Dumbo: Contrast

Just another short post to illustrate the effectiveness of using contrast.

This is a story sketch from Dumbo I scanned from the Disney Archives book "Story".

There are a couple of contrasts in the drawing that elevate it from just a serviceable story sketch to being an effective picture all on its own. The gesture line of the elephant is a strong direct line that gives the push against the cage a lot of force. The gesture of the tiger pushing back against the direction of the elephant's gesture gives more power to the elephant's push by contrast. It's like when you paint two contrasting colors next to each other - they both become more vibrant through contrast.

Also the contrast between the two animal's attitudes works well to strengthen the picture. The intense strain on the elephant's face is made much stronger by the contrast of the lazy, satisfied-looking expression on the tiger's face. Also, it seems to me that the tiger's paw, the wheel and the elephant's knee do a good job of creating a good composition and keeping your eye centered around that area of their expressions.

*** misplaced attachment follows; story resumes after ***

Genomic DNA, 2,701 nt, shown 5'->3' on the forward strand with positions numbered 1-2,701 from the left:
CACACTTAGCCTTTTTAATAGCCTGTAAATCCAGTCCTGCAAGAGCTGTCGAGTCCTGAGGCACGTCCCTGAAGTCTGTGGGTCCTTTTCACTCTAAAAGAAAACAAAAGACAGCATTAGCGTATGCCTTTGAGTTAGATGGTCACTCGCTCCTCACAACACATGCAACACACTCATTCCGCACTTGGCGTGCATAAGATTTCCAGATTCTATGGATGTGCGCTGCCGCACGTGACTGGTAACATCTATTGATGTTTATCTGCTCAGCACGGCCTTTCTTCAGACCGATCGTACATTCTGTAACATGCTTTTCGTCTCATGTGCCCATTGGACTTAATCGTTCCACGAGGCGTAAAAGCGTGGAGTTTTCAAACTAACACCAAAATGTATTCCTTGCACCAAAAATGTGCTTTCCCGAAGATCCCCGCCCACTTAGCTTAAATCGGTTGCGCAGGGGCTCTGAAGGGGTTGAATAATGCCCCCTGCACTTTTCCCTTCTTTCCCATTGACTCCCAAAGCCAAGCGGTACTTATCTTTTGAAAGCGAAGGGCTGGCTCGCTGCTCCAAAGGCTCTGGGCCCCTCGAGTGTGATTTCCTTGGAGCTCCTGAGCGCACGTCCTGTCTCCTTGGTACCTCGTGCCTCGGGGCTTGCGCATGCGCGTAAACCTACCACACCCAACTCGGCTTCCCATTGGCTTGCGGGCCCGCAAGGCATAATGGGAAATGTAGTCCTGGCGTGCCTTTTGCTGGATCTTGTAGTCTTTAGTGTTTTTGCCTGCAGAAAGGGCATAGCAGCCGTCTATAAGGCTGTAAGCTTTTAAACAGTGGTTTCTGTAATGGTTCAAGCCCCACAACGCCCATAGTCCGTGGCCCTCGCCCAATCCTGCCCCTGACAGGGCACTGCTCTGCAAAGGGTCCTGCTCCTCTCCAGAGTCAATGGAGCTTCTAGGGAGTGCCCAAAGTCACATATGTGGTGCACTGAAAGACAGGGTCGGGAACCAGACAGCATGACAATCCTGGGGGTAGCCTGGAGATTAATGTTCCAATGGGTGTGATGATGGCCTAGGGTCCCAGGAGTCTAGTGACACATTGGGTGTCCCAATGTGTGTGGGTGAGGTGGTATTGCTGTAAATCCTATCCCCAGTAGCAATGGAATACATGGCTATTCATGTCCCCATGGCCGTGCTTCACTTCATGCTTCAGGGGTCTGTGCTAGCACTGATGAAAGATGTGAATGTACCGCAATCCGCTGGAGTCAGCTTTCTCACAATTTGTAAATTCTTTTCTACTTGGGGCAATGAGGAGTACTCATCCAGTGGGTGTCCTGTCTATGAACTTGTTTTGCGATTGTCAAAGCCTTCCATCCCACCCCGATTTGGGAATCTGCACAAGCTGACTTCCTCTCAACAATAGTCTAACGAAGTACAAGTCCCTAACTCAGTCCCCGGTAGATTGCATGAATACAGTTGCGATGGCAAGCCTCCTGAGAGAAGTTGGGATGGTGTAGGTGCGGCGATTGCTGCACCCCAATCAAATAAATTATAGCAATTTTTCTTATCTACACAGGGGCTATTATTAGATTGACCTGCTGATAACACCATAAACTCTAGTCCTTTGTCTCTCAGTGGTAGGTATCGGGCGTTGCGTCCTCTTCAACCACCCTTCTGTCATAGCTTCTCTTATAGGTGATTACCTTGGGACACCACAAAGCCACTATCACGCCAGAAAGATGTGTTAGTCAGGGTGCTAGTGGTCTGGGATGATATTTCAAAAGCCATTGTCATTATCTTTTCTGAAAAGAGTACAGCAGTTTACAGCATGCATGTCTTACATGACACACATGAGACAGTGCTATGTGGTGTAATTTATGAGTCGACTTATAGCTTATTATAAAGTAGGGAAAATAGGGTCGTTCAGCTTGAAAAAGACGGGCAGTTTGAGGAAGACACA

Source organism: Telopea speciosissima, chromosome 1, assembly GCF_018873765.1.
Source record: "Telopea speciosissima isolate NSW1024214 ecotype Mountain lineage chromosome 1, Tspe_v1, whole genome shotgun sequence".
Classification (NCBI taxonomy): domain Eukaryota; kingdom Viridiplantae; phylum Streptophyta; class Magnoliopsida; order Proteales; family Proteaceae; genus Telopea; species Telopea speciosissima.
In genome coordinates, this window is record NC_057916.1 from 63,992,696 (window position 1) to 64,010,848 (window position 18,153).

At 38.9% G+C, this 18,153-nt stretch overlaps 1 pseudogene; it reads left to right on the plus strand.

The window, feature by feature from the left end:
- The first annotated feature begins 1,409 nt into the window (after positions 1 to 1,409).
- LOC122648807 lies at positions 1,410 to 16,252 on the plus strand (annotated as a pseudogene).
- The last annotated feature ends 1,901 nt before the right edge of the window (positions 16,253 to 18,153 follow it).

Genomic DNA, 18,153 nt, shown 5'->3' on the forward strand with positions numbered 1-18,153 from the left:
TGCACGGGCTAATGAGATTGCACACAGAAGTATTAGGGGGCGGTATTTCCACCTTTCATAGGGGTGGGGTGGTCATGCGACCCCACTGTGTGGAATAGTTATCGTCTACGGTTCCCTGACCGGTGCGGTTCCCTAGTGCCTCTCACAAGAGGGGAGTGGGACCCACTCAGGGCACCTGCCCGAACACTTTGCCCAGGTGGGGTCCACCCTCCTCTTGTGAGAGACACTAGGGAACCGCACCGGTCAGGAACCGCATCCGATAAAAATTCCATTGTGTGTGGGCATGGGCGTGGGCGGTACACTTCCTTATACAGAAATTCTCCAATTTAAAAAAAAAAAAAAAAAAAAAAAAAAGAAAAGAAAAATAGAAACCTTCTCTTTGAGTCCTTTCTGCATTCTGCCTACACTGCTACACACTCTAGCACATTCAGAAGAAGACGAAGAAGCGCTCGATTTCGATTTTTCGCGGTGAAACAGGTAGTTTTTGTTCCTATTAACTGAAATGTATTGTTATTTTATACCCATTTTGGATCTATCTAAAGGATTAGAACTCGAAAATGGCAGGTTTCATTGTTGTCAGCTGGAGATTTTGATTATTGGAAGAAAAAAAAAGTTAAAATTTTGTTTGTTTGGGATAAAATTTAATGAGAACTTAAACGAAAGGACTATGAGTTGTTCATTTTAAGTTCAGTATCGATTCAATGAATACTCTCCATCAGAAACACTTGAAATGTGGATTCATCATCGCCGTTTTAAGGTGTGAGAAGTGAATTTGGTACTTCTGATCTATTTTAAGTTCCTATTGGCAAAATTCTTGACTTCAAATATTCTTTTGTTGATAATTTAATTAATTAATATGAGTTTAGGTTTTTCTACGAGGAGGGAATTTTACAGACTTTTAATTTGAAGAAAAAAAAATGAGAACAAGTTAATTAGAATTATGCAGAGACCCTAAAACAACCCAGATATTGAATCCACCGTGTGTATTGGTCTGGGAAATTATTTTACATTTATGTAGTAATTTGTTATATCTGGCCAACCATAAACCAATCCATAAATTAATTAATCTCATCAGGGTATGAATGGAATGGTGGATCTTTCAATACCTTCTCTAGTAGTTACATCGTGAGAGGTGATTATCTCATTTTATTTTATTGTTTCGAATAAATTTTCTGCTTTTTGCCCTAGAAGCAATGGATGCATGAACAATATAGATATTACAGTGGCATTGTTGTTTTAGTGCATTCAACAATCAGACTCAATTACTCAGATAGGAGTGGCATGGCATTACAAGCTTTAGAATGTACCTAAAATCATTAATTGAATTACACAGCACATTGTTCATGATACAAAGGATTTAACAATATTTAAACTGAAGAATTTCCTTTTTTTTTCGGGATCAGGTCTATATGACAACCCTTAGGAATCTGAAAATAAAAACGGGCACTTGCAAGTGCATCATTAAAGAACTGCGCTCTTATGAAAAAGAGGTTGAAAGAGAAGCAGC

I redrew the picture without the tiger to show how much is lost when the tiger is removed. The force of the elephant is diminished and the circus cart looks a lot less heavy and easier to push (the original is right below it for comparison).

Also, the composition is seriously hurt by the absence of the tiger. Without the tiger there, there's no element to keep your eye from wandering aimlessly around on the right side of the frame. The tiger helped to make it a "closed circuit" with a clear circular path for your eye to follow.

The purpose of any story sketch is to tell the story clearly, and an individual sketch doesn't need to be a great piece of art - it only needs to work with all the other sketches to tell the story in the best way possible. But I like how the addition of a little contrast helps make this a great picture, even when seen all by itself.